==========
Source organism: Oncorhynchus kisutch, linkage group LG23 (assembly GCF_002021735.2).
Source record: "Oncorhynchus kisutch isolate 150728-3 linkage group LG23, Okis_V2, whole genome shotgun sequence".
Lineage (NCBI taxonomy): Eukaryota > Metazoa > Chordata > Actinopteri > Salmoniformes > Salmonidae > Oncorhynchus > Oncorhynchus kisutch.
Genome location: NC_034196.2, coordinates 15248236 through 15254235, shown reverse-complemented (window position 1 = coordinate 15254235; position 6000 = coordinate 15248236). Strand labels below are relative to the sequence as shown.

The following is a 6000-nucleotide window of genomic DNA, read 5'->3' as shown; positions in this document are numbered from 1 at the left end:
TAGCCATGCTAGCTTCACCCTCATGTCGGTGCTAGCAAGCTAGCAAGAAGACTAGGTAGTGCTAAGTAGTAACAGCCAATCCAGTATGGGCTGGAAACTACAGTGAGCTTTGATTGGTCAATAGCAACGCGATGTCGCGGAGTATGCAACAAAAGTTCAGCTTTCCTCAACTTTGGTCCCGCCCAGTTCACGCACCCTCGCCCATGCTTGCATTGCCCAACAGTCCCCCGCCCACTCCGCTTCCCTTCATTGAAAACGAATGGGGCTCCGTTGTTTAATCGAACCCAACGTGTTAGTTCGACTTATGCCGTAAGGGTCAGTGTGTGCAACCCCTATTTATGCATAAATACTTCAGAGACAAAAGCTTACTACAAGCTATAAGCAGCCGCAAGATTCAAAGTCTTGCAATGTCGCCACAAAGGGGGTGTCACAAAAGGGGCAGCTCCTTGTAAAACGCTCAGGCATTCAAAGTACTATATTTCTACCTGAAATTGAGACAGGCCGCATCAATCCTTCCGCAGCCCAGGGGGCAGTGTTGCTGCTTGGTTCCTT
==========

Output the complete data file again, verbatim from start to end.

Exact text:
Source organism: Oncorhynchus kisutch, linkage group LG23 (assembly GCF_002021735.2).
Source record: "Oncorhynchus kisutch isolate 150728-3 linkage group LG23, Okis_V2, whole genome shotgun sequence".
Lineage (NCBI taxonomy): Eukaryota > Metazoa > Chordata > Actinopteri > Salmoniformes > Salmonidae > Oncorhynchus > Oncorhynchus kisutch.
Genome location: NC_034196.2, coordinates 15248236 through 15254235, shown reverse-complemented (window position 1 = coordinate 15254235; position 6000 = coordinate 15248236). Strand labels below are relative to the sequence as shown.

The following is a 6000-nucleotide window of genomic DNA, read 5'->3' as shown; positions in this document are numbered from 1 at the left end:
TAGCCATGCTAGCTTCACCCTCATGTCGGTGCTAGCAAGCTAGCAAGAAGACTAGGTAGTGCTAAGTAGTAACAGCCAATCCAGTATGGGCTGGAAACTACAGTGAGCTTTGATTGGTCAATAGCAACGCGATGTCGCGGAGTATGCAACAAAAGTTCAGCTTTCCTCAACTTTGGTCCCGCCCAGTTCACGCACCCTCGCCCATGCTTGCATTGCCCAACAGTCCCCCGCCCACTCCGCTTCCCTTCATTGAAAACGAATGGGGCTCCGTTGTTTAATCGAACCCAACGTGTTAGTTCGACTTATGCCGTAAGGGTCAGTGTGTGCAACCCCTATTTATGCATAAATACTTCAGAGACAAAAGCTTACTACAAGCTATAAGCAGCCGCAAGATTCAAAGTCTTGCAATGTCGCCACAAAGGGGGTGTCACAAAAGGGGCAGCTCCTTGTAAAACGCTCAGGCATTCAAAGTACTATATTTCTACCTGAAATTGAGACAGGCCGCATCAATCCTTCCGCAGCCCAGGGGGCAGTGTTGCTGCTTGGTTCCTT